Following the submission, MHD requested for an Early Predictive Screening (EPS) visit on 12 February 2019. This is an additional phase, inserted later on, to discuss on predictive aspects and technical demonstration, and whether PCS’ Safety Case have provided sufficient information with respect to technical areas to make the necessary demonstration, as MHD noted that some companies were not fully prepared for the On-Site Verification (OSV) phase.
The penultimate phase was the On-Site Verification, which took place on 10 & 11 April 2019. At the conclusion of the meeting, most of the observations and recommendations that MHD made were not critical to PCS’ Safety Case. These can be deferred to future Intervention Plan, targeted yearly, although may be less frequent depending on MHD’s workload.
At that meeting, MHD mentioned that one of the things they look out for is “workforce participation”, and in this area, PCS passed with flying colours. PCS group of 28 members, led by GM (Plant) surpassed their largest group of 16. They also thanked PCS for the smooth flow of the OSV and the cooperation from all involved. GM(Plant) mentioned that it is part of PCS’ culture of open-sharing, and joint “learning journey” with MOM.
Licence to continue operation
The culmination of two and a half years’ worth of effort was in the final phase, where a Conclusion Meeting was held on 12 June 2019. The meeting, more of a formality, as PCS have accepted MHD’s Intervention and Revision Plans, signalled the completion of the Initial submission of the Safety Case written presentation.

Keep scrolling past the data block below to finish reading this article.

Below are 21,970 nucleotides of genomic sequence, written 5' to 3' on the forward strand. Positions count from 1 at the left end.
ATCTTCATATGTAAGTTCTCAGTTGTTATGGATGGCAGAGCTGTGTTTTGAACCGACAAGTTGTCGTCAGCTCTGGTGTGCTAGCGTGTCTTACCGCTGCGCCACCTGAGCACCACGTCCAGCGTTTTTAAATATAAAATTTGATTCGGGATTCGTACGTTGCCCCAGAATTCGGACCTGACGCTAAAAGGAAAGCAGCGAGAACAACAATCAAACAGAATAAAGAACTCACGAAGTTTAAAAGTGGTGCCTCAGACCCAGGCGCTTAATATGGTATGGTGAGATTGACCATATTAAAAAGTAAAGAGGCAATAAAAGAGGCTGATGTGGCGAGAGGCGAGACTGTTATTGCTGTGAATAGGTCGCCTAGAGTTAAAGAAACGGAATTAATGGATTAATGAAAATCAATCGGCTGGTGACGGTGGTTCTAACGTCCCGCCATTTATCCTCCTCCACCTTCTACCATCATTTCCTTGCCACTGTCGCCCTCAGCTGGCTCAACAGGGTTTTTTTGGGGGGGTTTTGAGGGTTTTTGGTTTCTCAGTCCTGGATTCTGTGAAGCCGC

MHD’s Director, Er. Go Heng Huat, noted PCS submitted its written presentation ahead of the deadline, and was well prepared. MHD noted PCS’ emphasis and attitude on ownership of the Safety Case, “if I think of good attitude, I will think of PCS”, quoting MHD’s Deputy Director, Ms. Jaime Lim. MHD was also impressed with PCS’ approach to Human Factor/Task Analysis, which no other company, to date, have demonstrated.
With this, the next lap has begun, which is, ensuring the Safety Case Written Presentation remains a “live document”, valid and reflecting current situation. The document is also to be used as knowledge management and retention, and competency development.
It is with this in mind, GM(Plant) had the foresight to develop a sustenance framework, with options to ensure the documents are not left on the shelf to gather dust.
The Safety Case was completely developed and prepared with inhouse resources and expertise. The only exception being the QRA. PCS Management believes in total ownership of the Safety Case, and have, from the start, planned to develop with in-house resources. There were no additional resources, and all personnel involved in the Safety Case hold their own roles and responsibilities within the company.
Within each Safety Case element, a core group of the Function’s staff, consisting of engineers and operational staff, work and contribute to that element.
Management believes such hands-on involvement serves well to develop its own workforce, to not only appreciate the hazards and scenarios, but also their consequences. Aside from these, the compilation of these documents also serves as knowledge retention and succession planning.
Functions use relevant portions as awareness and refresher training, in developing and sustaining staff competency. In dispelling complacency, and the culture of chronic unease, the portions on past incidents and learning lessons, are being used.